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As Long as We Remember...

September 28, 2009

The Politics of Fairness

Steven R. Berryman

The greatest lie propagated on our children in public education today is that “fairness” will be a guiding principle in life.


This may be a fine cornerstone to elementary education, with children of disparate backgrounds and circumstances coming to play dodge ball together, but as a model for a future expectation, it’s a loser.


When the brain begins to evaluate “just what is politics” later in life, the confusion is complete. Guys in blue on the left, and guys in red on the right; ready, set, go!


Looks like a game, anyway…


First came the indoctrination – really “programming” – that is our education.


During education, we were all set-up, early in life, by the liberal-industrial complex, a model that blurs the line between “games” and “competitions.” An election is a competition that is a contest, for example.


Contests require winners and losers.


By the time one is judged by SAT test results, it’s too late to have discovered the “contest or game” distinction. After a youth filled with losers’ trophies the same size as winners!’


Yes, you all get one. Nice job to our participants!


Truth may only be discovered when the college admissions process gets serious, and by then…it’s too late. And when we learn the reality of how politics functions in America, it can come as a shock to some of the naïve, and lead to perma-apathy in others.


No, Virginia, it’s not fair!


When life kicks-in, it’s all about the game, but elements of fairness dissipate just as quickly as the elements of competition are introduced.


The nature of politics is an example of a fairness trap. There are winners, and there are losers. Politics fools many, as in America it largely has two sides, rules, and elections, which are ways of determining “winners.” So it looks just like a game!


In games, rules are established – as in sports – and are enforced by “officials” in an effort to keep the playing field level thus ensuring fairness of play. This may seem to be analogous to “laws” that are established – ostensibly for purposes of fairness – that are enforced by power structures of the lawyer-legislators of our government.


With the politization of our government, it ceases to be a fair game.


In proof, look at the selectivity used to enforce the laws on the books; this is where things become “politicized.” Goodbye to fairness.


In national politics, would a general amnesty for illegal immigrants be “fair” to those taking the time and effort to become naturalized citizens? As the issue is politicized, there goes the fairness…


In local politics, last Wednesday fairness came into play with the press release from our Frederick County Republican Central Committee.


Chairman Kelly Schultz demanded to know what Democratic Party candidate for mayor, Jason Judd, “really stood for.”


“Unfair!” came the cries in retort, after The Frederick News-Post published a major article covering the issue. Complaints, of course, coming from the expected political corner, most likely born of embarrassment.


At issue was the self-declared “advocacy campaign director” for the SEIU union’s potential loyalty to the radical group ACORN.


This was a fair question as voters had been worried about recent corruption surfacing within ACORN due to the video exposé, and also their long-running cases of participation in voter fraud currently litigating in 17 states.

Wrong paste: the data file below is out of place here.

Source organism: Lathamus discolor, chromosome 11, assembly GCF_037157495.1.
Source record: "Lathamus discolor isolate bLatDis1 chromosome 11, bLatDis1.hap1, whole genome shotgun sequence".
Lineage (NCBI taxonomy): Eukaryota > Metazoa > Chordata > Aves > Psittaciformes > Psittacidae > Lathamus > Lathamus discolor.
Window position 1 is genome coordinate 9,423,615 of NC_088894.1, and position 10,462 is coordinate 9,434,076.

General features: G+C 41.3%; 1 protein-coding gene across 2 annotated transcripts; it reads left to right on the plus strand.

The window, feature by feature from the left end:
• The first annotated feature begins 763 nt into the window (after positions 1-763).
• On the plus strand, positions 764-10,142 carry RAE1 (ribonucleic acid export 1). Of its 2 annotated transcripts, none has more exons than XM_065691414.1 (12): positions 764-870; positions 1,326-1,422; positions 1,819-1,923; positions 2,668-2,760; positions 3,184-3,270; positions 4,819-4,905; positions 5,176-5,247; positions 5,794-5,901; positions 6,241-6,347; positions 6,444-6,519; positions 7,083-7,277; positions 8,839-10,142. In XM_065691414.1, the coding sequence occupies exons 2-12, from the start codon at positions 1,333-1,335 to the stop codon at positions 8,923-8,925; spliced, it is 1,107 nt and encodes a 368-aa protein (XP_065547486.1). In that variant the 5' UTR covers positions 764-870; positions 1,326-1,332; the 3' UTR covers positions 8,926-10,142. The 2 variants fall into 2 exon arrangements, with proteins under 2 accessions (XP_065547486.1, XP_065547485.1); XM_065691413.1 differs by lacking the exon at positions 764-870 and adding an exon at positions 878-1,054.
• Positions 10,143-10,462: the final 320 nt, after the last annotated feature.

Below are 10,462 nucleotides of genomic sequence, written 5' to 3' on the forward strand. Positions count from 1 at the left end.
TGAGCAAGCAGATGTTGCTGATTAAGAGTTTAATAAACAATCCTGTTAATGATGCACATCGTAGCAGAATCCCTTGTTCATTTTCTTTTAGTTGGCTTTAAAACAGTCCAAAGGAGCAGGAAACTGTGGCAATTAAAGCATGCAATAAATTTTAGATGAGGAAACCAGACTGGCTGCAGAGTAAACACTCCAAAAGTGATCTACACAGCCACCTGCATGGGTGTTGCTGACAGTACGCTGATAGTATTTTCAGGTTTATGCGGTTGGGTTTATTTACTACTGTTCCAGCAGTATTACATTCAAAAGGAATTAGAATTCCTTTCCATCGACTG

If that were not enough, then consider mortgage lending practices connected with ACORN that have undoubtedly facilitated our current Great Recession, via the resulting bankruptcies.


The tie-in here is that the founder of the SEIU came from ACORN background, and that fact is undeniable. Andy Stern, president of SEIU sits on the advisory council of ACORN, and has been a major contributor and supporter.


Is it fair for a Republican leader to “call out” a candidate in the mayoral competition?


Of course it is! If this were to be sport, it would be a contact sport.


Jason Judd beat out fellow Democrat Jennifer Dougherty in the city primary election by laying firm claim to big union activism, and to the mantle of “organizer.”


Connection with SEIU (Service Employees International Union), the derivative of ACORN, surely brings along many questions, useful to inquiring voters in getting into the mind of candidate Judd.


In a labor verses management dispute in the city, where would the mayor’s allegiance be?


Should big labor seek to infiltrate city retailers, how could Mr. Judd be impartial?


Where unions are comfortable with adding costs, would this give Mr. Judd a bias toward greater taxation?


It would also be “fair” for Democrats to ask pointed questions of Republican Randy McClement; and I expect no less. But perhaps Mr. McClement has less baggage.


The reality, of course, is that politics is more warfare than game. Losers can be ruined; winners get spoils. These days political winners, most not counting on any fairness to win, see their spoils as a lifelong meal-ticket, despite campaign promises.


And the cycle has repeated so often and for years by both major parties…


Any surprise that the Frederick City municipal primaries recently garnered a 17.98% voter turnout? This may be apathy that is born of the realization that politics isn’t fairly about the issues, as it was meant to be, but is in fact all about the politician.


Is it fair when a liberal elementary school teacher from New Jersey indoctrinates her children, teaching them chants about the love from President Barack Obama? This, very much putting the man over the office.


That one, friends, seems more a criminal moral issue, as opposed to one of fairness. Should you object to this behavior, please raise your hand.


Wake up early folks: Life is inherently unfair!



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